Day 3 completed
Day 3 completed
|Dick van Luijk||940,000|
|Rachid Ben Cherif||746,500||36,500|
Day 3 of the 2013 World Series of Poker Main Event is all over. Today marked a very important day for the event, as the survivors from all starting fields finally united together in one field of play. Another five levels were completed, and the remaining field sits oh so close to the money. With the top 648 places making the money, the bubble will burst within the first couple of hours tomorrow, making it a day you will not want to miss. There are 666 players remaining to end the night.
The man standing on top of the mountain at the end of the day proved to be Maxx Coleman from Derby, Kansas. He bagged up 1,071,500 in chips. Coleman has several smaller cashes on his record, with his largest being for $11,130 coming from a Mid-States Poker Tour event in 2012. He has one WSOP cash, and it came this year when he placed 98th in Event #3: $1,000 No-Limit Hold'em for $3,388.
While Coleman may have the chip lead moving forward, today was all about the continued success of two former champions of this event, one old and one new, and one who did it twice. The first was 10-time WSOP gold bracelet winner and two-time WSOP Main Event champion Doyle Brunson. The second was the defending champion Greg Merson. The story of these two players will be focused on immensely for Day 4, where Brunson will begin with 626,000 in chips, and Merson will start with 390,500 in chips.
While Brunson and Merson thrived throughout the day, another poker juggernaut, Phil Ivey, had his hopes dashed in Level 14. Ivey had what many would call a very rough day on the felt. First, he flopped two pair against Phil Mader on the flop with the . The money went in on the flop, and Mader held . Unfortunately for Ivey, the turn was the and the river the , propelling Mader to the double up. That pot would've given Ivey around 475,000 in chips, but instead kicked him back to 185,000.
Then in his elimination hand, with the blinds at 1,500/3,000/500, Ivey ran a set of threes — — on the flop into Max Steinberg's set of tens — . Ivey failed to hit the miracle case three and his 2013 WSOP was over. On the way out, the usually stoic Ivey exited through the back of the ESPN stage with his hat in his hand, slapping it with authority as he made his way to the back hallways of the Rio.
In the realm of the other gender, both Annette Obrestad, champion of the 2007 WSOP Europe Main Event, and Melanie Weisner both had a very successful day on the felt. They climbed the ranks throughout the day en route to finishing on 564,000 for Obrestad and 536,000 for Weisner.
Other players advancing with hefty stacks include Guilherme Garcia, Donald Swartz, Kyle Julius, Somar Al-Darwich, Guillaume Rivet, Vladimir Geshkenbein, Jaime Kaplan, Jon Turner, Jamie Armstrong, Kevin Williams, Umang Dattani, Luke Schwartz, Joshua Prager, Chris Johnson and Matthew Huey.
Two more players are chasing a record-tying in-the-money finish, and those are Christian Harder and Ronnie Bardah. The record each is looking to tie is the one for most consecutive cashes in the WSOP Main Event. Currently, Chris Bjorin holds the record with four straight cashes from 2008-2011. Harder and Bardah have done it each of the past three years, and they less than a couple dozen players from hitting the money again. Harder will enter Day 4 with 345,500, and Bardah will come in with 321,500.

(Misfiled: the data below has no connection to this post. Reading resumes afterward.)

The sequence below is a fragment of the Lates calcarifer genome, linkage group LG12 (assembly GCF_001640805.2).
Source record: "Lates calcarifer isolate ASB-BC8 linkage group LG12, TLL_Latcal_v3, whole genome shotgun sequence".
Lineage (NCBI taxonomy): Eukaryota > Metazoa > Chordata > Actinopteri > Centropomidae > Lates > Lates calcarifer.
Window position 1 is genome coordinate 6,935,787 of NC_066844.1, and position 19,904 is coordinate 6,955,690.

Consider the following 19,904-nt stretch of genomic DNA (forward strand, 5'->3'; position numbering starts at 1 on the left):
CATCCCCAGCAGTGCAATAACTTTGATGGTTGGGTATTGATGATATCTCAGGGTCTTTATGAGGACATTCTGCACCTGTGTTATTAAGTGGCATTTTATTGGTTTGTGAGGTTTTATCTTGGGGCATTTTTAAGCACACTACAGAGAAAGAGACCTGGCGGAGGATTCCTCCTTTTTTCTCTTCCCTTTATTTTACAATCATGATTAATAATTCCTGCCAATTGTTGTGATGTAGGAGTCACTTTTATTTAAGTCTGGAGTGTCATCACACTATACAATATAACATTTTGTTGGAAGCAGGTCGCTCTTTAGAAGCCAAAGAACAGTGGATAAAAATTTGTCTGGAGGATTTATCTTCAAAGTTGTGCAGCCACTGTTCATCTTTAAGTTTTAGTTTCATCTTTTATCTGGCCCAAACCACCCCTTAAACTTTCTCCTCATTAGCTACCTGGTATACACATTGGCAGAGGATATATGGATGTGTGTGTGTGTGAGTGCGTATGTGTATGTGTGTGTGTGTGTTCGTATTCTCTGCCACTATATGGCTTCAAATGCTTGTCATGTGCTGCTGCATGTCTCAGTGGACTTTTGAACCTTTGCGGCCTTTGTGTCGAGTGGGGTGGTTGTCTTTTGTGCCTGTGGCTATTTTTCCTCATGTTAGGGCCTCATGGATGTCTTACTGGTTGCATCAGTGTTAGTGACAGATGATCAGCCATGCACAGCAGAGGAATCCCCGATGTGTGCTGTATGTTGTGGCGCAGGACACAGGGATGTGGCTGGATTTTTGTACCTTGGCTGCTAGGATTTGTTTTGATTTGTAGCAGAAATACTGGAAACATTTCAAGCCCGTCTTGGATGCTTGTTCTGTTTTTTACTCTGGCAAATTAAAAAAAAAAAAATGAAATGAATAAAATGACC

Day 4 will come back once again at 12 p.m. Las Vegas time, just like the previous bunch of days. Another five levels are on the slate, but more importantly, it's the bubble day and you don't want to miss it. Be sure to stay tuned right here to PokerNews for all the live coverage from the 2013 WSOP Main Event.
|Dick van Luijk||940,000||-30,500|
All tables have wrapped up play for the night, and the players are bagging and tagging their chips. A complete recap of the night will be posted shortly, along with the eventual official chip counts once received.
Russell Thomas — a.k.a. "RunGoodRussell" — earned a boost to his stack and one last knockout in the very last hand of the night when he took up against a short-stacked opponent's , and the board ran out to give Thomas the better flush and the pot.
"You'll be glad to know ladies and gentleman... the next World Series of Poker Main Event Champion is in this room!"
So announced Tournament Director Jack Effel moments ago as the last tables in the Brasilia room finally broke and all of the remaining 684 players now find themselves in the spacious Amazon room, each sharing the hope to continue further toward the money, final table, and Main Event bracelet.
Effel added an assurance that the cash bubble would not be bursting tonight, a hot topic at the moment.
We just saw a big hand between Somar Al-Darwich and Brad Myers that reached the river with the board showing and a pot of more than 200,000 already built between the pair.
Following a big river push by Myers, Al-Darwich went deep into the tank, coming up after several minutes to ask Myers about his hand. Finally Al-Darwich let his hand go, and Myers showed the before scooping the chips.
After the player in Seat 1 four-bet to 76,000, Rep Porter reraised all in from the button.
The player seemed frustrated, repeatedly slapping his chips together as he consider his options.
"If you think I was making a move on you, you're crazy," the player said.
After a few minutes, he folded, and his hand was revealed to be as he mucked it.
Ronnie Bardah called a raise out of the small blind after an early-position player opened to 10,000. The flop came down , and Bardah checked. The preflop raiser fired 18,000, but Bardah fought back with a check-raise to 44,000. After several long minutes in the tank, the player folded, and Bardah won the pot.